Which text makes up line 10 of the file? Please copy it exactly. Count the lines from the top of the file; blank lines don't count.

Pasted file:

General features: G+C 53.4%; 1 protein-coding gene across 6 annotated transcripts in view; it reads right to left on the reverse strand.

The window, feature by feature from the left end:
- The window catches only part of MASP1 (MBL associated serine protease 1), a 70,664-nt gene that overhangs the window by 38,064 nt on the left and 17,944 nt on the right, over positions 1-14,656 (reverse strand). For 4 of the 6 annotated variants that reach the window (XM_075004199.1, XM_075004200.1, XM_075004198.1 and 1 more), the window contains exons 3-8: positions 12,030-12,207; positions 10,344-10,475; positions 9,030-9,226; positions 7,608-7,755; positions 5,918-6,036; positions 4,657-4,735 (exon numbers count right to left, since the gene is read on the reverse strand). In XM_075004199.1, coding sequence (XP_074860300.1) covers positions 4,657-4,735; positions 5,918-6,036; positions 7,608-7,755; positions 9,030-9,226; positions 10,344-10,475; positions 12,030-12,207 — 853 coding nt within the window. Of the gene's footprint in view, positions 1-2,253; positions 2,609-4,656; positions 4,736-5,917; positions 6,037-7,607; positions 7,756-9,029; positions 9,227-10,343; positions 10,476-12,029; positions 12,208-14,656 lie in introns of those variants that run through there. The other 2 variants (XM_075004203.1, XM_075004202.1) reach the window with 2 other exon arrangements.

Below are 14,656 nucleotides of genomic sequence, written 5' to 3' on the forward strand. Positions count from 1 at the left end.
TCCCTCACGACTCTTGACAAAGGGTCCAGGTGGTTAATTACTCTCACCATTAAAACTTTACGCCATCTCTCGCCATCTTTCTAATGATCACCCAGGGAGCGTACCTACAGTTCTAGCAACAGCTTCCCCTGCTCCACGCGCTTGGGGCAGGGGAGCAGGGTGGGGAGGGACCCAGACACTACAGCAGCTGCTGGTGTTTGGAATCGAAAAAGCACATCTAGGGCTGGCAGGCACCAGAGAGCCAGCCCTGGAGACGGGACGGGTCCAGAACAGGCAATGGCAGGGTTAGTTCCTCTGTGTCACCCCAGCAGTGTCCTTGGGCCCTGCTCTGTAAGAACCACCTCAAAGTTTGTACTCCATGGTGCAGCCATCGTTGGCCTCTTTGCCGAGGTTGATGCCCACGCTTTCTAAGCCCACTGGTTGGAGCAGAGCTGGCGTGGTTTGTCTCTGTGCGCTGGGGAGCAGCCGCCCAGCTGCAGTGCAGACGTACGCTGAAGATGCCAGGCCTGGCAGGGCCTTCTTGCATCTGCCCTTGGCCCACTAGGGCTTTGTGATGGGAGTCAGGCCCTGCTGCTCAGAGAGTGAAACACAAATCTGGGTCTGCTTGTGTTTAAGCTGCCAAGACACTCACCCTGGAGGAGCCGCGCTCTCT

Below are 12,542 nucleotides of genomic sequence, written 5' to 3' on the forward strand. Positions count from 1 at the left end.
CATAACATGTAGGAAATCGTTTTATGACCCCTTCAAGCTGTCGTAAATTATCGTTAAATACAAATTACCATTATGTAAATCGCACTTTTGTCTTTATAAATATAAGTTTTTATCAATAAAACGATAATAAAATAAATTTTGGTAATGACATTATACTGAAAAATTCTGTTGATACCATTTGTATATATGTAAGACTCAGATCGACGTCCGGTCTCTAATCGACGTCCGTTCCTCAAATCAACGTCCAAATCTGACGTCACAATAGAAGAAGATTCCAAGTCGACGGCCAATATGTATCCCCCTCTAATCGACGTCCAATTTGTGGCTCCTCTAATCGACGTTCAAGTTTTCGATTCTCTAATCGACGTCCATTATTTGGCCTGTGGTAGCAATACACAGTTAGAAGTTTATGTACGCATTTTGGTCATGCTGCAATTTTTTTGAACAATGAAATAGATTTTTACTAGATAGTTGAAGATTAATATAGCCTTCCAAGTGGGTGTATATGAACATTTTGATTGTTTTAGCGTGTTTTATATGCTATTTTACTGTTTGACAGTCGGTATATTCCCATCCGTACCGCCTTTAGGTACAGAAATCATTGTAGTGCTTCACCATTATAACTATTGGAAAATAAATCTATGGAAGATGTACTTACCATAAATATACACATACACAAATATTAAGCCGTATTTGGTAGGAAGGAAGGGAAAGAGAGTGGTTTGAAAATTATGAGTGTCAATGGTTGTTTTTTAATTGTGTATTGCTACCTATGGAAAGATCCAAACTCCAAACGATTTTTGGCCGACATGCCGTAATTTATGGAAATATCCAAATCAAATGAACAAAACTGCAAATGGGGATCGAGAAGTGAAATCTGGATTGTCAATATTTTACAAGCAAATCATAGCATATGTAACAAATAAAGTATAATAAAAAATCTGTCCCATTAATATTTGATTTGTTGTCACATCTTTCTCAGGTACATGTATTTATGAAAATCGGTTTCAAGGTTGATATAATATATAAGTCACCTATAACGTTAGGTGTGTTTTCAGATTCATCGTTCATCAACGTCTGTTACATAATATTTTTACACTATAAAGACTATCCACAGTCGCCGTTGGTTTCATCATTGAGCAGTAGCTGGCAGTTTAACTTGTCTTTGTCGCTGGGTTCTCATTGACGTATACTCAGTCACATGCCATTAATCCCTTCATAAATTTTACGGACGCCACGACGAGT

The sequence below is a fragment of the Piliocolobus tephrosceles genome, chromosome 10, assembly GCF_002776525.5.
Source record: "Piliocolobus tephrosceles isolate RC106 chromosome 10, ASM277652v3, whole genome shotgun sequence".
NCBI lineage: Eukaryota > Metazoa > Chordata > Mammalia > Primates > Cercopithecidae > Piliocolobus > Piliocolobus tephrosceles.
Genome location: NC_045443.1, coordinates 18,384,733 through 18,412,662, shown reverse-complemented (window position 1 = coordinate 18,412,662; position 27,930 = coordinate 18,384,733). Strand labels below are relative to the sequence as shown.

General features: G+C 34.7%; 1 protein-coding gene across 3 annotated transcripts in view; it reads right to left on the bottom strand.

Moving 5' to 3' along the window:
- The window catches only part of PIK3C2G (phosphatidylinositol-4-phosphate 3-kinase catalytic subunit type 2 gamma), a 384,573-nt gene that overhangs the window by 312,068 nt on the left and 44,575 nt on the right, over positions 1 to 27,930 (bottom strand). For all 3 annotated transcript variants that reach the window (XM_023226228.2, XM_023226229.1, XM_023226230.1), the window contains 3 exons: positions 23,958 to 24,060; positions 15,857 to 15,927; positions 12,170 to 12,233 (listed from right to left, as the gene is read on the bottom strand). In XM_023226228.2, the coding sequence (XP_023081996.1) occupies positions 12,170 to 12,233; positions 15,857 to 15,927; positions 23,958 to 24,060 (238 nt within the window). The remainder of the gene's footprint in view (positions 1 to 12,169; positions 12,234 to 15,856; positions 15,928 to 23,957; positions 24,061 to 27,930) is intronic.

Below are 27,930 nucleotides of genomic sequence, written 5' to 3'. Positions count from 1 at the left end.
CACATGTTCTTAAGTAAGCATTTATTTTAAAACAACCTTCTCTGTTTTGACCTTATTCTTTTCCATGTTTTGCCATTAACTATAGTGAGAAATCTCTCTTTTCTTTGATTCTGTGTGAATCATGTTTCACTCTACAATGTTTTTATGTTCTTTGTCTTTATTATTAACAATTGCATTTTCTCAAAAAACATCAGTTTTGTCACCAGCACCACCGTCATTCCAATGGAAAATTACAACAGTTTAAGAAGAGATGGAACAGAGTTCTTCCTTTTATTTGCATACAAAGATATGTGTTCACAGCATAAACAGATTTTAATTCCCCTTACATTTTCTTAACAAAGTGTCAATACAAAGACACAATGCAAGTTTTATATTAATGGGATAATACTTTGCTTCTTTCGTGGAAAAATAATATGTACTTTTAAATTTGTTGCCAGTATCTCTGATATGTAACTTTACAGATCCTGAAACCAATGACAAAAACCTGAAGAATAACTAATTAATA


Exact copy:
NCBI lineage: Eukaryota > Metazoa > Chordata > Mammalia > Primates > Cercopithecidae > Piliocolobus > Piliocolobus tephrosceles.